Couscous is made from semolina flour, which is the roughly milled endosperm of durum wheat. The semolina is moistened with water and rolled until little balls are formed. Use in place of rice, as a side salad, added to soups, mixed with sautéed vegetables, and as a breakfast cereal. This flavored couscous is the same size as traditional couscous, however this couscous adds color and flavor. Cooks up just like traditional couscous, add to boiling water, remove from heat, let stand 5 minutes. Cooks to a beautiful gold color with a smooth curry flavor. Excellent for plate presentation.
Serve Couscous with marinated, broiled vegetables. Cooked chilled Couscous makes a super salad ingredient. Use a bed of Couscous instead of rice with curries or stir fry meals.
Pour 1 1/2 to 1 3/4 cups of liquid into a medium sized saucepan. The liquid can be water or vegetable stock or meat stock. Using stock adds more flavor to the dish. Add 1 to 2 tablespoons olive oil and a pinch of salt to the liquid and bring it to a boil. Add 1 cup of couscous to the boiling liquid. Remove the pan from the heat, cover, and let it stand for about 6 minutes. Do not lift the lid until the required time has elapsed. Fluff the couscous with a fork and serve. This recipe yields about 3 one-cup servings.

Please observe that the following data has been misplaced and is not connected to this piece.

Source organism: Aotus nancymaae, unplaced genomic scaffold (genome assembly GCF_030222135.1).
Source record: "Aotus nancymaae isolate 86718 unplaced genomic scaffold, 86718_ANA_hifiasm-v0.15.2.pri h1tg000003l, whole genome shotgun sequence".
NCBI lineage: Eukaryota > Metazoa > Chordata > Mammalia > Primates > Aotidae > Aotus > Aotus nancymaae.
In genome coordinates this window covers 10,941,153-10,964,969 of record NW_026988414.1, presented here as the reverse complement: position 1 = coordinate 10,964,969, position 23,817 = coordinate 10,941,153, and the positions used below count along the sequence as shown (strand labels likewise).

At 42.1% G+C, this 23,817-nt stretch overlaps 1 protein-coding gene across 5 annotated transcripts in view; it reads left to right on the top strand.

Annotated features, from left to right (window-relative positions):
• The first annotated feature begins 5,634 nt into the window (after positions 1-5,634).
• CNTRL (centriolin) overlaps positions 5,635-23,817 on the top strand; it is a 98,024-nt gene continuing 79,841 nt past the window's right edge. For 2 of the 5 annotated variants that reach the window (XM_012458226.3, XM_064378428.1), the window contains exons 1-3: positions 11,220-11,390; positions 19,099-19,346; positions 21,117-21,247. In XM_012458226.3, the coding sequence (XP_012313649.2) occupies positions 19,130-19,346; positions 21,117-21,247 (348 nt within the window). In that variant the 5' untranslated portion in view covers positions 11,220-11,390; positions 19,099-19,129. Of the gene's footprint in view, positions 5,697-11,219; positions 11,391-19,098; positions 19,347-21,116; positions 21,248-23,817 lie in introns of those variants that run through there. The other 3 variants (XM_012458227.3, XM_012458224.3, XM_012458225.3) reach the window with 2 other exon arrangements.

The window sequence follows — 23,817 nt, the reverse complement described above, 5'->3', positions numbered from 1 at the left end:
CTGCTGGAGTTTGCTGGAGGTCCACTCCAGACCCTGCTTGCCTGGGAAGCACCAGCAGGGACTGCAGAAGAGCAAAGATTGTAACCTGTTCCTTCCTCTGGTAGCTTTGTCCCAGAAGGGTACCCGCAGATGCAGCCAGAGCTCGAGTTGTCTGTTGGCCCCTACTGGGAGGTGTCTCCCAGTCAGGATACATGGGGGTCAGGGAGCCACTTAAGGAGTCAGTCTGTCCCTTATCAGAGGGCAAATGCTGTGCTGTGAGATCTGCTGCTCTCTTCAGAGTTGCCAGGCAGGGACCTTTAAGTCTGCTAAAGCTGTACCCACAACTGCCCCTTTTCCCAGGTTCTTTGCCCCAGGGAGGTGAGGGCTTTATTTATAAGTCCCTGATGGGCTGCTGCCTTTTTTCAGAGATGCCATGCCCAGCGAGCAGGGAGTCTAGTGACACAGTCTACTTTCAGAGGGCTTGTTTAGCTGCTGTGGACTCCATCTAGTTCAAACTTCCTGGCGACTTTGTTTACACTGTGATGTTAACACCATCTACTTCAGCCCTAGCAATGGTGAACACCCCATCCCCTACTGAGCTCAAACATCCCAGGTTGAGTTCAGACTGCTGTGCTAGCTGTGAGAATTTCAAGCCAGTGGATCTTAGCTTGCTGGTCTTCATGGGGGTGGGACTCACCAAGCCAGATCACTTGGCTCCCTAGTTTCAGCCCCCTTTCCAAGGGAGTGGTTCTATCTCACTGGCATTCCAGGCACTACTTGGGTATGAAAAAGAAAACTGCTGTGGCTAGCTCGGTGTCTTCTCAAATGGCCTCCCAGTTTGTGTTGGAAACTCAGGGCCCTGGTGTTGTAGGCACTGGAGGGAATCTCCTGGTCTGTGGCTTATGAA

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Couscous is made from Semolina flour, which is the roughly milled endosperms of Durum Wheat. The Semolina is moistened with water and rolled until little balls are formed. Think of Couscous as a baby pasta. Lebanese Couscous is the largest Couscous in size, ranging from 1/8 to 1/4 in diameter. Th...
Middle Eastern Couscous, also known as Israeli Couscous, is made from wheat flour, like traditional Moroccan Couscous, Middle Eastern Couscous is toasted or puffed and about the size of a Peppercorn. The large size of this Couscous allows it to absorb flavors well. Couscous originated in the Moro...